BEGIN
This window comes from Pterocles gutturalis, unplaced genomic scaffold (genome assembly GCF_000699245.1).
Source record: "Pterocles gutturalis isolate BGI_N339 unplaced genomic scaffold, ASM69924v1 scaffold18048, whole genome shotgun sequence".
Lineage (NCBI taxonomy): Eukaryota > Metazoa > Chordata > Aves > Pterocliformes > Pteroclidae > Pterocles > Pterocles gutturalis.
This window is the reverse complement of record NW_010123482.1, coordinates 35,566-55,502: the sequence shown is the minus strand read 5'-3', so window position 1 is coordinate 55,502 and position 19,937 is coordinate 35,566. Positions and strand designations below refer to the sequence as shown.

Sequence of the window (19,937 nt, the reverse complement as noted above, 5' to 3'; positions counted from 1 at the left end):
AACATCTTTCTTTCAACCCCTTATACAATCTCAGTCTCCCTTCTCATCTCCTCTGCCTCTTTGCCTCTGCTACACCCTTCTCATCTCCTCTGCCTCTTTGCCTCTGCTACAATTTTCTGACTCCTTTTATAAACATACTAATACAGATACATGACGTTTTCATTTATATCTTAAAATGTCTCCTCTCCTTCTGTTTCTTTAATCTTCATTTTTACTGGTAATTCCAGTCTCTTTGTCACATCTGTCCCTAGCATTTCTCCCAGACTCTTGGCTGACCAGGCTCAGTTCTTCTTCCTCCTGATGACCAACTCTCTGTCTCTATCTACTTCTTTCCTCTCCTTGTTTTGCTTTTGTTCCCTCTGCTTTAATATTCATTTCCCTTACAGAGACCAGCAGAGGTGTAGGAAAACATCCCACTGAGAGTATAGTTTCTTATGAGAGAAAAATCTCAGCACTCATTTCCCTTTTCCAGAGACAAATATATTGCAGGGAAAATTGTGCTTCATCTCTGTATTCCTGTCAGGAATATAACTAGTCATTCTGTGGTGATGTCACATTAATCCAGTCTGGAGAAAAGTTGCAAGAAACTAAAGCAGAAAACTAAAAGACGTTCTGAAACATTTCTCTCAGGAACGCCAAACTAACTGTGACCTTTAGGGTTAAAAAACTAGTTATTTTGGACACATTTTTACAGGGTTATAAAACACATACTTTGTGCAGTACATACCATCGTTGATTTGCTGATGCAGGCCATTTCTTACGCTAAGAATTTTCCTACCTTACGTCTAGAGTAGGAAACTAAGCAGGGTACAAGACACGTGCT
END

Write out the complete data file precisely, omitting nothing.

This window comes from Pterocles gutturalis, unplaced genomic scaffold (genome assembly GCF_000699245.1).
Source record: "Pterocles gutturalis isolate BGI_N339 unplaced genomic scaffold, ASM69924v1 scaffold18048, whole genome shotgun sequence".
Lineage (NCBI taxonomy): Eukaryota > Metazoa > Chordata > Aves > Pterocliformes > Pteroclidae > Pterocles > Pterocles gutturalis.
This window is the reverse complement of record NW_010123482.1, coordinates 35,566-55,502: the sequence shown is the minus strand read 5'-3', so window position 1 is coordinate 55,502 and position 19,937 is coordinate 35,566. Positions and strand designations below refer to the sequence as shown.

Sequence of the window (19,937 nt, the reverse complement as noted above, 5' to 3'; positions counted from 1 at the left end):
AACATCTTTCTTTCAACCCCTTATACAATCTCAGTCTCCCTTCTCATCTCCTCTGCCTCTTTGCCTCTGCTACACCCTTCTCATCTCCTCTGCCTCTTTGCCTCTGCTACAATTTTCTGACTCCTTTTATAAACATACTAATACAGATACATGACGTTTTCATTTATATCTTAAAATGTCTCCTCTCCTTCTGTTTCTTTAATCTTCATTTTTACTGGTAATTCCAGTCTCTTTGTCACATCTGTCCCTAGCATTTCTCCCAGACTCTTGGCTGACCAGGCTCAGTTCTTCTTCCTCCTGATGACCAACTCTCTGTCTCTATCTACTTCTTTCCTCTCCTTGTTTTGCTTTTGTTCCCTCTGCTTTAATATTCATTTCCCTTACAGAGACCAGCAGAGGTGTAGGAAAACATCCCACTGAGAGTATAGTTTCTTATGAGAGAAAAATCTCAGCACTCATTTCCCTTTTCCAGAGACAAATATATTGCAGGGAAAATTGTGCTTCATCTCTGTATTCCTGTCAGGAATATAACTAGTCATTCTGTGGTGATGTCACATTAATCCAGTCTGGAGAAAAGTTGCAAGAAACTAAAGCAGAAAACTAAAAGACGTTCTGAAACATTTCTCTCAGGAACGCCAAACTAACTGTGACCTTTAGGGTTAAAAAACTAGTTATTTTGGACACATTTTTACAGGGTTATAAAACACATACTTTGTGCAGTACATACCATCGTTGATTTGCTGATGCAGGCCATTTCTTACGCTAAGAATTTTCCTACCTTACGTCTAGAGTAGGAAACTAAGCAGGGTACAAGACACGTGCT